If architects worked on the same principle, most buildings would end up looking like the Leaning Tower of Pisa.
Faulty software is costing industry phenomenal sums of money. A recent study by the National Institute of Standards and Technology (NIST), estimated the annual cost of software bugs - to the US economy alone - at almost £40bn.
Software bugs are having a particular impact in three major industries: automotive, aerospace and financial services, with an estimated total cost of £3.4bn a year. Is there any other scenario where such costs would be accepted as a result of what are, essentially, faulty goods?
The survey suggested that up to £15bn of these costs could be eliminated by improved testing to remove software defects. However, testing can only be guaranteed to uncover all bugs in the very simplest systems. It is also a very time-consuming and unpopular process.
With recently launched development tools, the production of mathematically verified software is straightforward. Software engineers can now produce proven software in popular object-oriented languages (Java and C++) without a knowledge of complex mathematics.
This not only guarantees quality, it makes the development process faster and more cost effective. By mathematically proving software systems to be correct, the sometimes endless cycle of testing, ironing out faults, retesting, ironing out more faults, becomes obsolete. The testing process is still important, but only as a final check.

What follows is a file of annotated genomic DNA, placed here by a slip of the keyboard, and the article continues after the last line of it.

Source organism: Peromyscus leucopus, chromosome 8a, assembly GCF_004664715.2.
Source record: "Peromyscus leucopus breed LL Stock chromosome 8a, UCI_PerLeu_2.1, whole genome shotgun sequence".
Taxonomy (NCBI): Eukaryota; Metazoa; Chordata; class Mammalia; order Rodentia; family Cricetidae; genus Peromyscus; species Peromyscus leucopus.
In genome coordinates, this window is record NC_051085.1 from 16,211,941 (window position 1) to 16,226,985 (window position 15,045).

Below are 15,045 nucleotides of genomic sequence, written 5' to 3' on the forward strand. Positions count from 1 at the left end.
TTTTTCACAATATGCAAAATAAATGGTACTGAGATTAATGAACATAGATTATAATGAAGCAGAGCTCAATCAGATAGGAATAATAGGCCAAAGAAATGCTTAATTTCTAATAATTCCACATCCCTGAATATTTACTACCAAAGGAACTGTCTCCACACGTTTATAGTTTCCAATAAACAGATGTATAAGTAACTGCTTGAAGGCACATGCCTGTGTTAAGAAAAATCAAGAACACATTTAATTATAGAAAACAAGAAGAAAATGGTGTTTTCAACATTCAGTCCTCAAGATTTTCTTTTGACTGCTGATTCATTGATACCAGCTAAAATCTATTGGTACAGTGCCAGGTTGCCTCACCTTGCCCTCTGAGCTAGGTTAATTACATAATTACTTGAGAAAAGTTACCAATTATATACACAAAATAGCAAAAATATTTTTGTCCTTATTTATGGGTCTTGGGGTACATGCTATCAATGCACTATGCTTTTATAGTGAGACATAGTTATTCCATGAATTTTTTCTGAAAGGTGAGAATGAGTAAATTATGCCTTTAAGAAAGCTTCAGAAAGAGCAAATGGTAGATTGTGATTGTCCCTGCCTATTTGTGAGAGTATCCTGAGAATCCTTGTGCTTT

The process of "Write, Beta, Test, Issue and Pray" is not only unprofessional, it is unnecessary. All consumers have a right to purchase non-faulty goods; the software industry should not be exempt.
Customer demand, the growing threat of legal action from bodies such as the Organisation for Internet Security (OIS) and the Health and Safety Executive, as well as the insurance risk of producing bug-ridden software, will force companies to take a more professional approach to software engineering and development.
This may start with the mission-critical market, but all developers can gain market advantage by looking at the alternatives.
What is your view?
What can be done to ensure bug-free software? Tell us in an e-mail >> CW360.com reserves the right to edit and publish answers on the Web site. Please state if your answer is not for publication.
Dr David Crocker is managing director of software development company Escher Technologies.